Last week, for example, following a three-hour after-work “meeting” with my boss and fellow RocketNews24 writer Joan Coello at a nearby cafe-cum-bar, I found myself privy to a fantastic, close-quarters display of drunk salaryman superpower. It was a Tuesday night and I had hopped on the busy train home at around 10:30pm, shuffling towards the end of the carriage where there still remained a small amount of elbow room. After securing an overhead strap to hang from, I pulled my phone from my pocket (feeling slightly guilty for using it near the priority seats until I realised that everyone around me, including those sitting in said seats, was already using theirs), and settled in for the ride home, scrolling through my unread emails and putting stars next to those I couldn’t be bothered reading but knew I’d have to at some point the next day. The steady rocking motion of the train was strangely soothing, and after a while I realised I wasn’t even pretending to read my emails any more; I was just staring into space, phone in hand, with a weird little smile on my face. It then dawned on my that pretty much everyone else on the train was doing the exact same thing, staring glassy-eyed either at or just past their mobile phones, tablet computers, or pocket-sized paperbacks in total silence as the train creaked and rattled along. It felt weirdly comforting to be surrounded by so many people, all of them peacefully absorbed in their own thoughts or whatever was in their hands.

All except, that is, the man standing immediately to my right.

I say ‘standing’, but it would be more accurate to say that he had suspended himself from an overhead strap, and he was barely able to keep his head up. This slim, medium-height businessman with salt-and-pepper hair that looked so much like my father-in-law’s that for a second I worried that the night was just about to take an awful turn for the worse, had clearly had an absolute skinful and looked about ready to fall on his face. Yet there he was, gripping his strap like a mix between a dopey puppet left to hang in a performer’s dressing room and a virile young chimpanzee that had recently discovered a stash of rum.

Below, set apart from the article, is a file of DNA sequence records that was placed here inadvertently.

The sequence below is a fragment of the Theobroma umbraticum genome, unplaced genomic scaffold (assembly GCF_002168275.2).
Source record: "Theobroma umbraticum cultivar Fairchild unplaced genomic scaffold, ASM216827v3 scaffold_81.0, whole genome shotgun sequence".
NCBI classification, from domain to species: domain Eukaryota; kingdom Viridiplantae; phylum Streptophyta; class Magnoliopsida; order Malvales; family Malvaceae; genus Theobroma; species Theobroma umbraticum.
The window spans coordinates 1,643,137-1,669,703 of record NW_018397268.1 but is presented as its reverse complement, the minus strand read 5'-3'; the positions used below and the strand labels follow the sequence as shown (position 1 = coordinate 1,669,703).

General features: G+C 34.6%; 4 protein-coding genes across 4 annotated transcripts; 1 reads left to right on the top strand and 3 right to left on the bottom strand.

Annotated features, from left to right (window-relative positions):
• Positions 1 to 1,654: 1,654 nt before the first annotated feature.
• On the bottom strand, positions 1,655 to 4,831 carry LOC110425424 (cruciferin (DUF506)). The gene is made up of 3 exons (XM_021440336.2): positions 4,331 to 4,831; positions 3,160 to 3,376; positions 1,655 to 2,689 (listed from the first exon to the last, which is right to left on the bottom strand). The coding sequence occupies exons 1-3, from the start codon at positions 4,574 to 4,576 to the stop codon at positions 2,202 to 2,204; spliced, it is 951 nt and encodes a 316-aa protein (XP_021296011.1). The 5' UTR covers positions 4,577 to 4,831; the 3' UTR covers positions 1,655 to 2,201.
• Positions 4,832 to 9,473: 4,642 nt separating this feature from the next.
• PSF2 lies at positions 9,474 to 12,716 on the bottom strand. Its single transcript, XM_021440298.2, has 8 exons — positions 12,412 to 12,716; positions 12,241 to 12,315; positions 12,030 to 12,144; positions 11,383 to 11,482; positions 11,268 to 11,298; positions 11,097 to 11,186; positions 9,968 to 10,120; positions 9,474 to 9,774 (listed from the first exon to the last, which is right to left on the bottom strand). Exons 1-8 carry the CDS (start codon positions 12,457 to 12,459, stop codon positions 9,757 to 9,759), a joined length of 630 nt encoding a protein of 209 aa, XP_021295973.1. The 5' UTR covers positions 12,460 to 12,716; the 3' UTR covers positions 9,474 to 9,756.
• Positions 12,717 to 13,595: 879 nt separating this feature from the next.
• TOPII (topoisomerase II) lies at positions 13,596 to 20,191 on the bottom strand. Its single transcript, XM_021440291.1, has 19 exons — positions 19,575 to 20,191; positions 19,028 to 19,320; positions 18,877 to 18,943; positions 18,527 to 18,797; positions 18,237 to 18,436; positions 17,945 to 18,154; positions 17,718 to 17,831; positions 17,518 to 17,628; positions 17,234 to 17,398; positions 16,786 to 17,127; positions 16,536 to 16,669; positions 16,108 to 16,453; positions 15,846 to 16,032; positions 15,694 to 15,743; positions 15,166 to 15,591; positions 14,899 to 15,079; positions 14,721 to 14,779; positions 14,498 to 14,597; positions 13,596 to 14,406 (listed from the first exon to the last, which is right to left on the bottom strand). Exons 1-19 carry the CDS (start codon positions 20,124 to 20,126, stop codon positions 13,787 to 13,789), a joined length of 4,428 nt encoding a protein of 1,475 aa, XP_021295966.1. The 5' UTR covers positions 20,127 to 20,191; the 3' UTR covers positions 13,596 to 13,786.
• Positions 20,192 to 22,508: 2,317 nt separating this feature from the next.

He had slipped onto the train just a few seconds before the doors had closed but had seemed perfectly normal at the time, even waving to his friend who remained on the platform as we pulled away. Now that the train was in motion, however, he could no longer hide the fact that he was completely plastered and his body was slowly shutting down. Like a toddler intentionally letting his entire body go limp as his mother drags him from the toy aisle in the supermarket, the suited salaryman hung from his overhead strap, swaying increasingly wildly with each and every movement of the train. I watched as he began to find a rhythm, his mouth falling open slightly as he slipped deeper into sleep, until suddenly he grunted, lost his footing, and spun around 180 degrees, the leather briefcase in his right hand whipping through the air in a violent arc, causing those around him to recoil and the seated passengers to look up from their various electronic devices to see what was going on.

“You’re going to hurt someone,” came a gruff, smokes-twenty-a-day voice from behind me. I turned to see a small middle-aged woman with heavy eye makeup and a hint of a moustache muscling her way through the crowd towards the man, who despite his fancy spin move still had his eyes closed and was wearing a big smile on his face. She tapped him on the shoulder so hard that I was concerned it might trigger some muscular reflex and cause him to release his grip on the overhead strap and fall on his face, then gesturing to a sturdy handrail close to the door barked, “Come and stand over here!”